So it was just one of those moments where you just think this is too good to pass up. At that point I had been living in London for a few years and I just felt like I was ready to do something and take a bit of an adventure. I thought initially I would go out there for a year, and do the album, go on tour with him and see how it goes and then that kind of went to two years and three years and things have been going really well over there.
So now I am doing my own headline tours over there and I recorded my second studio album. Now I get to come back and perform here, so it’s great.
Crazy Beautiful Life
NRR: Do you find the audiences differ between the U.S. and the UK?
Callaghan: I think there’s always that stereotype that American audiences are going to be really loud and British audiences are going to be really quiet and it’s strange because I haven’t really found that. I’ve done a mixture of house concerts over here and in America and regular shows in venues like The Sage. I just find if you get a room full of music fans together they are a great audience and it doesn’t matter where they are from, you just get that atmosphere in the room.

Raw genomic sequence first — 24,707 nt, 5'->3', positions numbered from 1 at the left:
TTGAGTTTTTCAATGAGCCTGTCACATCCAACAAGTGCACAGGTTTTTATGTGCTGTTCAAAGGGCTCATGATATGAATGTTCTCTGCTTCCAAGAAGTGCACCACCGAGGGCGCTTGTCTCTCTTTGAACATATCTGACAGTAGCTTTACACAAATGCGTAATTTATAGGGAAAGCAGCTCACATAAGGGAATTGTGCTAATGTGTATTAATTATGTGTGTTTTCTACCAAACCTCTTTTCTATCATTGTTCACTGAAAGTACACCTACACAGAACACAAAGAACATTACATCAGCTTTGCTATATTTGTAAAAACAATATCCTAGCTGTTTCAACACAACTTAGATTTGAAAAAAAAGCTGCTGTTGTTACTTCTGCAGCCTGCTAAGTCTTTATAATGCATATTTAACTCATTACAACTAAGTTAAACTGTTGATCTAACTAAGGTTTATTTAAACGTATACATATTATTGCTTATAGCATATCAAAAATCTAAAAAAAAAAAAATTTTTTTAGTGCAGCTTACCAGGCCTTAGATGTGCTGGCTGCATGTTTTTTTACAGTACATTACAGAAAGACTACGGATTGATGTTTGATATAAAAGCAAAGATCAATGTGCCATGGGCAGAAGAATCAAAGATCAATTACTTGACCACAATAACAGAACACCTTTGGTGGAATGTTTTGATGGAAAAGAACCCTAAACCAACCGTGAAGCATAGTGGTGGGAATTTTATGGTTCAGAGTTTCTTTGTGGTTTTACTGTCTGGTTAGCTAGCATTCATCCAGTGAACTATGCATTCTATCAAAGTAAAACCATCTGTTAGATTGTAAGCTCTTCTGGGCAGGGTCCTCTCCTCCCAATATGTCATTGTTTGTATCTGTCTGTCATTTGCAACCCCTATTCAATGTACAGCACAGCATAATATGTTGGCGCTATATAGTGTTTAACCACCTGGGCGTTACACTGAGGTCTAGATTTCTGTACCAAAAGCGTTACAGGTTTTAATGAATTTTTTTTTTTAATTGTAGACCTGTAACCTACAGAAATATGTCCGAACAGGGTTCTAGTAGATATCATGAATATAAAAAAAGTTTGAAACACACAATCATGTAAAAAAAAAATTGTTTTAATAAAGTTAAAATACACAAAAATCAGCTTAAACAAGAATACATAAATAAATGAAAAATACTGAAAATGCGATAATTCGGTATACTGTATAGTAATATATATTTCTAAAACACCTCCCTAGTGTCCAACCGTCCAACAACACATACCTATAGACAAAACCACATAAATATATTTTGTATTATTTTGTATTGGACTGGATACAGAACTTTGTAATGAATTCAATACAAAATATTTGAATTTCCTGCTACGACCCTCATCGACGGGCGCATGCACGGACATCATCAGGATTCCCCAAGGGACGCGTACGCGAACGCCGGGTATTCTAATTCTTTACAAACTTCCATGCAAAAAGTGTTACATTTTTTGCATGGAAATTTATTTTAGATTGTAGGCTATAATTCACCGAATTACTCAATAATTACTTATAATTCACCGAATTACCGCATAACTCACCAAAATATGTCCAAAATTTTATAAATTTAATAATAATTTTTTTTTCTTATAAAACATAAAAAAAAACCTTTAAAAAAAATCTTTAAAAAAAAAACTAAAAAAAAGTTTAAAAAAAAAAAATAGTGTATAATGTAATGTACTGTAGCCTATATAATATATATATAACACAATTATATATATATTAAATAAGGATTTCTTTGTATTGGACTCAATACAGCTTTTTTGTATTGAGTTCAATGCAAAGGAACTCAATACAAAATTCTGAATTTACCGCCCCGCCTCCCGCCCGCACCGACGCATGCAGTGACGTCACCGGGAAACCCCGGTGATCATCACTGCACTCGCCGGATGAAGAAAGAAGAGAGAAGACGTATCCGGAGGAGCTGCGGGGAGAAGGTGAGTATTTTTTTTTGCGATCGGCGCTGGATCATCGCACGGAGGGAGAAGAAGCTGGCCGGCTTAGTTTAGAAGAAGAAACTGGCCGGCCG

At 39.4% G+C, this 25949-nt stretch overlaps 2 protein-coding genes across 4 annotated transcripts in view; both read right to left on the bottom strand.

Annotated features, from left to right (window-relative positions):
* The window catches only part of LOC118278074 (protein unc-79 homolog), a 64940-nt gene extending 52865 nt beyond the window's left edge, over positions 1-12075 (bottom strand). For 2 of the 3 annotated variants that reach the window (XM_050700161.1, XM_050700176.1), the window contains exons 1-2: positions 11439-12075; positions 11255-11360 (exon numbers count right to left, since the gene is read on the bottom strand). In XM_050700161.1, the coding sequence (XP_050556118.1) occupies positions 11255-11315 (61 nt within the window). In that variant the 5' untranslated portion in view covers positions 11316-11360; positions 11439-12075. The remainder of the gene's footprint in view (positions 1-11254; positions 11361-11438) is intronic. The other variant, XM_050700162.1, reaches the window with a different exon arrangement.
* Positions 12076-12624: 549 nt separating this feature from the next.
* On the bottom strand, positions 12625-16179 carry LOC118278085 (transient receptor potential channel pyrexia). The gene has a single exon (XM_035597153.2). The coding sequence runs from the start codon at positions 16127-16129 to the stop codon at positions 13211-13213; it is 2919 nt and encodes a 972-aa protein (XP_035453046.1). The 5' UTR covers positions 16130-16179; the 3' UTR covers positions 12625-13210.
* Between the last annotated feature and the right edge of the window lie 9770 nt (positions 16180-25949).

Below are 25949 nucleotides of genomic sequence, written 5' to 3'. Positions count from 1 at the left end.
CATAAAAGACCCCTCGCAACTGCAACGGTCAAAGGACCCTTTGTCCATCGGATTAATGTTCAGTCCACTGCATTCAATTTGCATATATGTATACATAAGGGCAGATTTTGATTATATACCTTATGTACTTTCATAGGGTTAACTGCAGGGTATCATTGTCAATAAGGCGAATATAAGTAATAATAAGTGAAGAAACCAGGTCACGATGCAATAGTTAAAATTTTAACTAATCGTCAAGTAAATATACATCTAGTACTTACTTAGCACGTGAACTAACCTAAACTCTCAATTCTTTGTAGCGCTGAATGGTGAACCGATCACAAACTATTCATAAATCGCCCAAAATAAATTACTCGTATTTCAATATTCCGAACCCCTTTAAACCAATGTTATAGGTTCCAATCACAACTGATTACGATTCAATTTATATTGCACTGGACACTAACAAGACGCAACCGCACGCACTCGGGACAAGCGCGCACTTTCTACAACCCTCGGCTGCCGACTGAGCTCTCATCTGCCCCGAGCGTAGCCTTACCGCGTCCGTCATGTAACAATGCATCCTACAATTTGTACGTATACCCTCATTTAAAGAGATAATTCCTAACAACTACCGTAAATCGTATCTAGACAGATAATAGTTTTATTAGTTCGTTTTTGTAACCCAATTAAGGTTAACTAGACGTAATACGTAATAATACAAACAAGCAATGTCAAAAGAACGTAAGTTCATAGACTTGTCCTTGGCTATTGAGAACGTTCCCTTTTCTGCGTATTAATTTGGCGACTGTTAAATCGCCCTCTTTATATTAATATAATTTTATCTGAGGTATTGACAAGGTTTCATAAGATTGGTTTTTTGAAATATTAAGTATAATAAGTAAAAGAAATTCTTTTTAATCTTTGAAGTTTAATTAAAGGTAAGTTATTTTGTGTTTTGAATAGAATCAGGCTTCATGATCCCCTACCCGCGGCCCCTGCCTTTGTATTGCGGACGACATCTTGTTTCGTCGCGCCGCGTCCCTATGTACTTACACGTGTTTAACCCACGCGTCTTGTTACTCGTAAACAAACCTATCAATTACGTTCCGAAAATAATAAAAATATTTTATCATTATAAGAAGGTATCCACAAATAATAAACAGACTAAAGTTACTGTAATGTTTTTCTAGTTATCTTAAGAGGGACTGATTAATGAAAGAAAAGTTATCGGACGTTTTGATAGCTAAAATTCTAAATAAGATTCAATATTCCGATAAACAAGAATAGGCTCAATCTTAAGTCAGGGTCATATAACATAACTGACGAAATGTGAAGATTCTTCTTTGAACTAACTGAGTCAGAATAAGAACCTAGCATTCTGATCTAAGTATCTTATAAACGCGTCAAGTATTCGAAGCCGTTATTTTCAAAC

NRR: Over the last couple of years you’ve taken up the challenge of playing in fans living rooms and you did pretty much coast to coast tours across the U.S. What was that experience like?
Callaghan: It was amazing. It kind of started off as a bit of a challenge because I had been doing the odd house concert here and there in between regular shows and in 2013 I thought I wonder if you could make it coast to coast just doing house concerts, every single night and make it all the way across the country and apparently no one had done that before (laughing), so I just thought lets give it a try. That was back in 2013 and it went from Boston to San Francisco and we did about 26 shows in a month, it was crazy.